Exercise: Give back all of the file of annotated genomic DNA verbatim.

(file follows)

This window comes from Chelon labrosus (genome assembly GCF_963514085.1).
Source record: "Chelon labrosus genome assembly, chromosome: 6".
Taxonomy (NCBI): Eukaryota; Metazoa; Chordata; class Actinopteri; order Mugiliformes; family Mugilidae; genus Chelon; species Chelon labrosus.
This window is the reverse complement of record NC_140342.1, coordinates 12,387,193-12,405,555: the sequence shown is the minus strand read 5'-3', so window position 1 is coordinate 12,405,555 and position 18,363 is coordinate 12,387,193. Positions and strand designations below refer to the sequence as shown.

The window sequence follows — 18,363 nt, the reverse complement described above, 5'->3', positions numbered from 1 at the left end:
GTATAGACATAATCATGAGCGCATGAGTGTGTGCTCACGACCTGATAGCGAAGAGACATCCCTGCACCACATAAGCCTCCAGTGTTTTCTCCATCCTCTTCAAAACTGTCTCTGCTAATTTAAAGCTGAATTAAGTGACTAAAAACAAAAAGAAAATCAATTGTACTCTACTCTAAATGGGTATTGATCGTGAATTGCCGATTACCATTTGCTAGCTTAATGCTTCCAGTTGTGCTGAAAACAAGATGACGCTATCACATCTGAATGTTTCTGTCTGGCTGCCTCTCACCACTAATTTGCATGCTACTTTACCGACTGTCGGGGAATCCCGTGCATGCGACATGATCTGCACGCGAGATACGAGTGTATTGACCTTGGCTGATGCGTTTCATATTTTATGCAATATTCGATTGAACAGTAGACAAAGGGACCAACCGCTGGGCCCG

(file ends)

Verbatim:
This window comes from Chelon labrosus (genome assembly GCF_963514085.1).
Source record: "Chelon labrosus genome assembly, chromosome: 6".
Taxonomy (NCBI): Eukaryota; Metazoa; Chordata; class Actinopteri; order Mugiliformes; family Mugilidae; genus Chelon; species Chelon labrosus.
This window is the reverse complement of record NC_140342.1, coordinates 12,387,193-12,405,555: the sequence shown is the minus strand read 5'-3', so window position 1 is coordinate 12,405,555 and position 18,363 is coordinate 12,387,193. Positions and strand designations below refer to the sequence as shown.

The window sequence follows — 18,363 nt, the reverse complement described above, 5'->3', positions numbered from 1 at the left end:
GTATAGACATAATCATGAGCGCATGAGTGTGTGCTCACGACCTGATAGCGAAGAGACATCCCTGCACCACATAAGCCTCCAGTGTTTTCTCCATCCTCTTCAAAACTGTCTCTGCTAATTTAAAGCTGAATTAAGTGACTAAAAACAAAAAGAAAATCAATTGTACTCTACTCTAAATGGGTATTGATCGTGAATTGCCGATTACCATTTGCTAGCTTAATGCTTCCAGTTGTGCTGAAAACAAGATGACGCTATCACATCTGAATGTTTCTGTCTGGCTGCCTCTCACCACTAATTTGCATGCTACTTTACCGACTGTCGGGGAATCCCGTGCATGCGACATGATCTGCACGCGAGATACGAGTGTATTGACCTTGGCTGATGCGTTTCATATTTTATGCAATATTCGATTGAACAGTAGACAAAGGGACCAACCGCTGGGCCCG